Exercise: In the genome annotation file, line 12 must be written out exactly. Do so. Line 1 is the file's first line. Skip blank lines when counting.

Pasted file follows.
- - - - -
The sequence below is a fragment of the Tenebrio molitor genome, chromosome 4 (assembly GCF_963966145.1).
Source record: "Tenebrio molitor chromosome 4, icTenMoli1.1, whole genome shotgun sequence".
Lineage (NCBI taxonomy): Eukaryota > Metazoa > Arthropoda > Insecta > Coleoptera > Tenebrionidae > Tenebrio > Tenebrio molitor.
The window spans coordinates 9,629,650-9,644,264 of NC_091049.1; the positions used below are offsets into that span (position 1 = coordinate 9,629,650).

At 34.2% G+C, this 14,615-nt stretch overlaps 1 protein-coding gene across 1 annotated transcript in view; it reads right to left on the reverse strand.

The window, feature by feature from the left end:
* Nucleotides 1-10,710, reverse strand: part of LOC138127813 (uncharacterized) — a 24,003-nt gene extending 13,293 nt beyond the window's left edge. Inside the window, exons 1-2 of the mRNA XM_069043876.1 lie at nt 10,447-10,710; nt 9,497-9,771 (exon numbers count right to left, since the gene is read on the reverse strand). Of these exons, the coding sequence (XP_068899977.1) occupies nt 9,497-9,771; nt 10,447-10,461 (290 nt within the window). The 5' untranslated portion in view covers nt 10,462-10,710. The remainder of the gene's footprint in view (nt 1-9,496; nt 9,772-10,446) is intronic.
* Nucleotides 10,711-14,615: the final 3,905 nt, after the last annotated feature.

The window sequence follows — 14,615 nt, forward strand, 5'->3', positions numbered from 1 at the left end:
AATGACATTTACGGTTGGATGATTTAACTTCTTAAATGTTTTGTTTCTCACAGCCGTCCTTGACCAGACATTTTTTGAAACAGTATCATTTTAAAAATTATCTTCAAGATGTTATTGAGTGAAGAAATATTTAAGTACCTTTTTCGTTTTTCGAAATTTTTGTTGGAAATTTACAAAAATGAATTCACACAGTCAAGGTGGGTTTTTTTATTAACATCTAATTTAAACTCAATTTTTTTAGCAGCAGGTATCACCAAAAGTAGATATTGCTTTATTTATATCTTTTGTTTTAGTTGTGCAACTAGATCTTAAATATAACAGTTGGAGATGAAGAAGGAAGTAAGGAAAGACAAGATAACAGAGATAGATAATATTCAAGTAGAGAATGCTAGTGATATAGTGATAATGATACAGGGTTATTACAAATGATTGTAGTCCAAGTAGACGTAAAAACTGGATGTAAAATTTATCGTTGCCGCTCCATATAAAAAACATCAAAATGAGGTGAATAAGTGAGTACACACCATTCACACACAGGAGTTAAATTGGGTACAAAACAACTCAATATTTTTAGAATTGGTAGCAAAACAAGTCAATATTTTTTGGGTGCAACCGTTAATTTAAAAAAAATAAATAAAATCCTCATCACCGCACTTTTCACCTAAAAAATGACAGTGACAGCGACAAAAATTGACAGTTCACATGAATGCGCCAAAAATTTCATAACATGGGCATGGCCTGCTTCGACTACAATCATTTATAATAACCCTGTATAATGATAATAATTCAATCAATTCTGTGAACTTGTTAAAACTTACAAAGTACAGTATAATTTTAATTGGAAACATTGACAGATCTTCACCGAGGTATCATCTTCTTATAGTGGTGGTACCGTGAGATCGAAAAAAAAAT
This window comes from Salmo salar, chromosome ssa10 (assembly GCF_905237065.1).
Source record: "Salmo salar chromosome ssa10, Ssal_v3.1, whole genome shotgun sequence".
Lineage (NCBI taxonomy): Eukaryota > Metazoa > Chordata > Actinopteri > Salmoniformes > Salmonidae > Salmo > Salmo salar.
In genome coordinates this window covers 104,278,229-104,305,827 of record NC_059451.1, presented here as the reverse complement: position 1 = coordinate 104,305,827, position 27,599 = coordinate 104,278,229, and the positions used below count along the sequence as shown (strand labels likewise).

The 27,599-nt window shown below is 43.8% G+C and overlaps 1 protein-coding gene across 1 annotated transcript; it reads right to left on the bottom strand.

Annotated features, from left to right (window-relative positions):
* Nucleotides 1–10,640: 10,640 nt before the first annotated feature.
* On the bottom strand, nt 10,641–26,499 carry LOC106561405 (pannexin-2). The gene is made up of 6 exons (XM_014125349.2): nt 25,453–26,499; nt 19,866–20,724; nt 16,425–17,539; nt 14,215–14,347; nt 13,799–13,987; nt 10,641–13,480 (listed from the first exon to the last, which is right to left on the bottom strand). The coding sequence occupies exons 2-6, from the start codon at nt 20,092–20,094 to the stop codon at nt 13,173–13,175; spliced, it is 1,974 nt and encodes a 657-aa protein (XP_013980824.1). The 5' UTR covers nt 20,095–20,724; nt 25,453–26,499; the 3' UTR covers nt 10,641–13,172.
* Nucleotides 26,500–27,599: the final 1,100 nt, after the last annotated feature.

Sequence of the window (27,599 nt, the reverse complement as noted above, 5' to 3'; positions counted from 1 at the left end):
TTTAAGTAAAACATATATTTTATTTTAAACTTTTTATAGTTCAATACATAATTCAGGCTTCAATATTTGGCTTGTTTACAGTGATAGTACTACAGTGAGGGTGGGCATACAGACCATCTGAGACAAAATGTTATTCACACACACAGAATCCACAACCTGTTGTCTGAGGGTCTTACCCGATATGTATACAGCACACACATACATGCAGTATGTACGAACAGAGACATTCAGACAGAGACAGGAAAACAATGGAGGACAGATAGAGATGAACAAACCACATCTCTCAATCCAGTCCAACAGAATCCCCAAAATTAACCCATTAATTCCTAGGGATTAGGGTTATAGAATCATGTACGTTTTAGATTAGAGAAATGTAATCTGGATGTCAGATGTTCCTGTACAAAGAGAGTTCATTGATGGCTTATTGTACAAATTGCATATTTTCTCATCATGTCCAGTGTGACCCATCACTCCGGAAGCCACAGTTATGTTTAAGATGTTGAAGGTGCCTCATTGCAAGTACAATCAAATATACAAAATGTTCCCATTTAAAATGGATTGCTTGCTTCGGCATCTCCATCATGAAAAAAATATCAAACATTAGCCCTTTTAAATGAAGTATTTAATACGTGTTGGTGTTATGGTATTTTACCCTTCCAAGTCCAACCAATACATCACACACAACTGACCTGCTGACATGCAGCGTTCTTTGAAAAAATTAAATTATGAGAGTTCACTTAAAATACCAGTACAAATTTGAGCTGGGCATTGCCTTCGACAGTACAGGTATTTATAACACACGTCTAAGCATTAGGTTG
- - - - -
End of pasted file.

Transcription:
Source record: "Salmo salar chromosome ssa10, Ssal_v3.1, whole genome shotgun sequence".